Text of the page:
“…the smallest eddies are almost numberless, and large things are rotated only by large eddies and not by small ones, and small things are turned by small eddies and large” – Leonardo di ser Piero da Vinci

Following the anticipated approach for LES simulation setup, as presented thoroughly in LET’s LES I, LET’s LES II and LET’s LES III and assuming one has followed these steps and had the computational resources to actually solve the simulation, pops up the issue of qualifying the filtering applied,  interpretation of LES results and the problems entangled in realizing a good enough interpretation of them. The following posts shall address just that.

The Effective Filter Concept:

Here I shall restrict myself to subgrid viscosity models for the ease of explaining the concept. Nonetheless, the concept may intuitively be extended to other type of models which mathematical representation makes it less possible.

subgrid viscosity models use an intrinsic length scale denoted Δf, which can be interpreted as the “mixing length” associated with the subgrid scales (in much of a similar manner as hypothesized by the “Bousinesq Hypothesis”) basing it on the large scale average characteristics of the flow:


By that, a ratio between this mixing length and the filter cutoff length may be established to be recognizable as the subgrid scale constant:


by varying it a modification to the ratio between filter cutoff length and the length scale included in the model is achieved, all the while rendering them as independent.

We may note that the subgrid scales, represented only by the subgrid models which by their effects impose the filter on the computed solution. Since the last are only a model for the exact solution by the computed one, applying such a filter only models the the imposition of the formal filter.

Such a transfer may be ensured by applying an implicit filter, which is contained in each subgrid model. Such a dynamic, implicit concept of the filtering process takes the modeling errors into account and therefore the process may be described as twofold:

  • The level of representation of the physical system which is represented by application of a filter using the Navier–Stokes equations (NSE) as a convolution product.
  • The existence of a cutoff length in the subgrid in use.

Applying both filters sums up in an important concept which is the realization of the filtering by an effective filter which is the one actually perceived by the system. To construct such a filter, a general grasp of the contribution for each of the operation should be established.


For large values of the Smagorinsky constant (Cs > 0.5), the characteristic cutoff length is the mixing length produced by the model. The model then dissipates more energy than if it were actually located at the scale Δ because it ensures the energy flux balance through the cutoff associated with a longer characteristic length. The effective filter is therefore fully determined by the subgrid model. This solution criterion should be compared with the one defined for hot-wire measurements, which recommends that the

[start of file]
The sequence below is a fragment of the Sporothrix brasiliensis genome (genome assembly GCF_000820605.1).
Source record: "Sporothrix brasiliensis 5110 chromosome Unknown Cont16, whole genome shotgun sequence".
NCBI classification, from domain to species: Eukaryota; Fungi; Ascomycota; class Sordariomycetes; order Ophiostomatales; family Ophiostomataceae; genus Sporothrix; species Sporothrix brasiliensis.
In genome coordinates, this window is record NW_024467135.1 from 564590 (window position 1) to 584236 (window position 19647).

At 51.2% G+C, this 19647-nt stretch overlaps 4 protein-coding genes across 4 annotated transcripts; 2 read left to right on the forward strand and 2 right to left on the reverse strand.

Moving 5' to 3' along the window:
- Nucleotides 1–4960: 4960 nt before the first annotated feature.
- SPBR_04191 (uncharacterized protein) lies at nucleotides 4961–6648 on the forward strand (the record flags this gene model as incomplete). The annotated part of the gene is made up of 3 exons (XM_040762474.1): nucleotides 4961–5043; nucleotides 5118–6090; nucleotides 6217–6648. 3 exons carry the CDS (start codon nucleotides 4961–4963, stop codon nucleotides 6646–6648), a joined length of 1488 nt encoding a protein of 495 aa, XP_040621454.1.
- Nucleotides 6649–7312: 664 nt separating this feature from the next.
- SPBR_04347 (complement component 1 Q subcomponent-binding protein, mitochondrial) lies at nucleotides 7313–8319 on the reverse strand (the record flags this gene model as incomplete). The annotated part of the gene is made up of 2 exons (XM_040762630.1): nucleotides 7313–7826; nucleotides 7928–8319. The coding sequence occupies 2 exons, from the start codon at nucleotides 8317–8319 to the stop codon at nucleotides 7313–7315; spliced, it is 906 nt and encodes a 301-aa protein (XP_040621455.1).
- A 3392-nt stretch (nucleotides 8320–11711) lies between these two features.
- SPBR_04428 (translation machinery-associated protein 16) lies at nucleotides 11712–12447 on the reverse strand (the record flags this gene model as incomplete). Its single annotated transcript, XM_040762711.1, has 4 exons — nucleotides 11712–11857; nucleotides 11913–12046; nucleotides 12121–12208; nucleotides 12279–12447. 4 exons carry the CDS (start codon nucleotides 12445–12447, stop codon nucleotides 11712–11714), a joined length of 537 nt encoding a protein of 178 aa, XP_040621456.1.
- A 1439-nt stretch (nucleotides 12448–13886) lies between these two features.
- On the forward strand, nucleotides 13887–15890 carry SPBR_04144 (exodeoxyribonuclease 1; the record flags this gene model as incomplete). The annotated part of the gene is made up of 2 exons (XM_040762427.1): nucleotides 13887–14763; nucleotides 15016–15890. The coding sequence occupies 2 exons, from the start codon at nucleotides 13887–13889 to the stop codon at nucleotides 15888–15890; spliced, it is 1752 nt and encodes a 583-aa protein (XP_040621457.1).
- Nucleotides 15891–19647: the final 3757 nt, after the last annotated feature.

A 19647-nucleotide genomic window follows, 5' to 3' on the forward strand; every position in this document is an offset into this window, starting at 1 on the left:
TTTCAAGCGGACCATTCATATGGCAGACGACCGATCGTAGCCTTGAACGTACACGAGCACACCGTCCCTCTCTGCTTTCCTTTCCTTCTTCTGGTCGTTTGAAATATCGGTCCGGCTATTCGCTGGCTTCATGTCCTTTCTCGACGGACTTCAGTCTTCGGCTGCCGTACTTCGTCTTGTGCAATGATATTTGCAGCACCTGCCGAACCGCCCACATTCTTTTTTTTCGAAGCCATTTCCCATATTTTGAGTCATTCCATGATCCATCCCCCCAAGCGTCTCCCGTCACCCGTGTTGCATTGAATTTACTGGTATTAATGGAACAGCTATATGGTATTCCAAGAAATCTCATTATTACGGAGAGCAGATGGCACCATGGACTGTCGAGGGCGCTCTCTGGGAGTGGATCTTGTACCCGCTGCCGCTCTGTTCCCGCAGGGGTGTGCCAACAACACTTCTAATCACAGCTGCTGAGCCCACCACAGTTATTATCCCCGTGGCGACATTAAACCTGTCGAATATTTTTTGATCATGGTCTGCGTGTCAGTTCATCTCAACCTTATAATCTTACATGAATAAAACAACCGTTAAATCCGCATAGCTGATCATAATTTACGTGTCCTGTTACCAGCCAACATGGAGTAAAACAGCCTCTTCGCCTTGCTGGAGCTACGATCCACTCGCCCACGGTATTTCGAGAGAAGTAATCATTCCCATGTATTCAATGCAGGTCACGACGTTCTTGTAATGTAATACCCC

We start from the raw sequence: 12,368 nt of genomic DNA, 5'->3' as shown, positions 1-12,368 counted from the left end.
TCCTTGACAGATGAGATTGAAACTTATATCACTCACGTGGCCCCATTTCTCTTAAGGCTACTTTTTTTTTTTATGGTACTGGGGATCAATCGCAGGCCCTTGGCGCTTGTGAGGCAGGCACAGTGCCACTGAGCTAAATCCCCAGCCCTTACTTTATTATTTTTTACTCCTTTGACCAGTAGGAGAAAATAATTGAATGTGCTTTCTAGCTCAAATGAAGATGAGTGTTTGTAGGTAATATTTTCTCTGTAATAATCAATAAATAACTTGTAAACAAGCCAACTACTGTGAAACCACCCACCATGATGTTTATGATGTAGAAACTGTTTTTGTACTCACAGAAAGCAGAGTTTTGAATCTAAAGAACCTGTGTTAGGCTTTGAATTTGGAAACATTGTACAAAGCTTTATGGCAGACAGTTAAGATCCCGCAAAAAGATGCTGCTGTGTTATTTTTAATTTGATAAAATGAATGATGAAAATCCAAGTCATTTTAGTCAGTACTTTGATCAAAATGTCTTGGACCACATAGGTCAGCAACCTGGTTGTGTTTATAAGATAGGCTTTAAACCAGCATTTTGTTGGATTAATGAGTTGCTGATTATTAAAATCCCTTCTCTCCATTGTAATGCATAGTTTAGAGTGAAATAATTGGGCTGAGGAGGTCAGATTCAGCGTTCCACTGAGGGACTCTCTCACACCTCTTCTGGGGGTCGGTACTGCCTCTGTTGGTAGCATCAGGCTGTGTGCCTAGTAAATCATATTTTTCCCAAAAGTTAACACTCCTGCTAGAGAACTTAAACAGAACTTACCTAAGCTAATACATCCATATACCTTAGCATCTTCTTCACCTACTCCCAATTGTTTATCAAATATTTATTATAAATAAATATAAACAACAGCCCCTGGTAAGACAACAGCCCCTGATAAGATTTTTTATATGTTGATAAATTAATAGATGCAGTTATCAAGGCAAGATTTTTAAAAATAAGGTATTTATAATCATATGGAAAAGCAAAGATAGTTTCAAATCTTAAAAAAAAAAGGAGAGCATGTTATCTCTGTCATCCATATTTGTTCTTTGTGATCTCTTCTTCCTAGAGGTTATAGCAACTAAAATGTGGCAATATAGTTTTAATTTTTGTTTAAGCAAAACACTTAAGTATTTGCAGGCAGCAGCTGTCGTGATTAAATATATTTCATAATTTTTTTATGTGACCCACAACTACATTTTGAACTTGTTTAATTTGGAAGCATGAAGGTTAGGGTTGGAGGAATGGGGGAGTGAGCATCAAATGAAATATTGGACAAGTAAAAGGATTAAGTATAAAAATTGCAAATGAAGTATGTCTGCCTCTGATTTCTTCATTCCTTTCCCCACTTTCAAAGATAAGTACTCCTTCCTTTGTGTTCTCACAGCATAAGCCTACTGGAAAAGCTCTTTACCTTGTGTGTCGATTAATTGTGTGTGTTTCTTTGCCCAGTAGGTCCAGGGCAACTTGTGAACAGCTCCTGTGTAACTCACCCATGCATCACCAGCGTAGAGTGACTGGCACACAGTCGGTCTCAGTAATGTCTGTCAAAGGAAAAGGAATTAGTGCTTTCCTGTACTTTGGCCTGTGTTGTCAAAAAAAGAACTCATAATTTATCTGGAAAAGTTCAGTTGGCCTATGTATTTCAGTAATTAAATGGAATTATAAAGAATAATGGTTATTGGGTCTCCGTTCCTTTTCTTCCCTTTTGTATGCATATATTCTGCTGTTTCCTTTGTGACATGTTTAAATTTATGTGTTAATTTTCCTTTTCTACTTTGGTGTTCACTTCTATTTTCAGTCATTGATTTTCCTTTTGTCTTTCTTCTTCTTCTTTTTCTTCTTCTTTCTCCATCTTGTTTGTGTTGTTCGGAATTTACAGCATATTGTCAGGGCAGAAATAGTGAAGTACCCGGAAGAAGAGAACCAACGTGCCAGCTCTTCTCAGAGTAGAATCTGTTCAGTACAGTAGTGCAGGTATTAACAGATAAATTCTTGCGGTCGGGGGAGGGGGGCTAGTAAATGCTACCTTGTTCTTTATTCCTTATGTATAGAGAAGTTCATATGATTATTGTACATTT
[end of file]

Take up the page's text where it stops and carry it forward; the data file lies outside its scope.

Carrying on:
wire length be less than twice the Kolmogorov scale in developed turbulent


For small values of the Smagorinsky constant (Cs < 0.15), it is the cutoff length Δ that plays the role of characteristic length and the effective filter corresponds to the usual
analytical filter. It should be noted in this case that the energy drainage induced by the model is less than the transfer of kinetic energy through the cutoff, so the energy balance is no longer maintained. This is reflected in an accumulation of energy in the resolved scales, and the pertinence of the simulation results should be taken with caution.

For intermediate values of the Smagorinsky constant  (Cs ≈ 0.2), the effective filter is a combination of the analytical filter and model’s implicit filter, which makes it difficult to
interpret the dynamics of the smallest resolved scales. The dissipation induced
by the model in this case correctly insures the equilibrium of the energy fluxes
through the cutoff.

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To conclude, a complete analysis for the constants value presented is not in the scope of the post, nonetheless it is valuable but may be used only for reference, because it is based on very restrictive hypotheses (an eddy viscosity Bousinesq like hypotheses). Nevertheless it indicates that the numerical error is not negligible and that it can even be dominant in certain cases over the subgrid terms. The effective numerical filter is then dominant over the scale separation filter and this should be a great acknowledgement do the inconsistency of ILES methodology that shall be discussed in the near future of LET’s LES following posts.
This error can be reduced either by increasing the order of accuracy of the numerical scheme or by using a pre-filtering technique that decouples the cutoff length of the analytical filter of the discretization step (Ghosal et al.).

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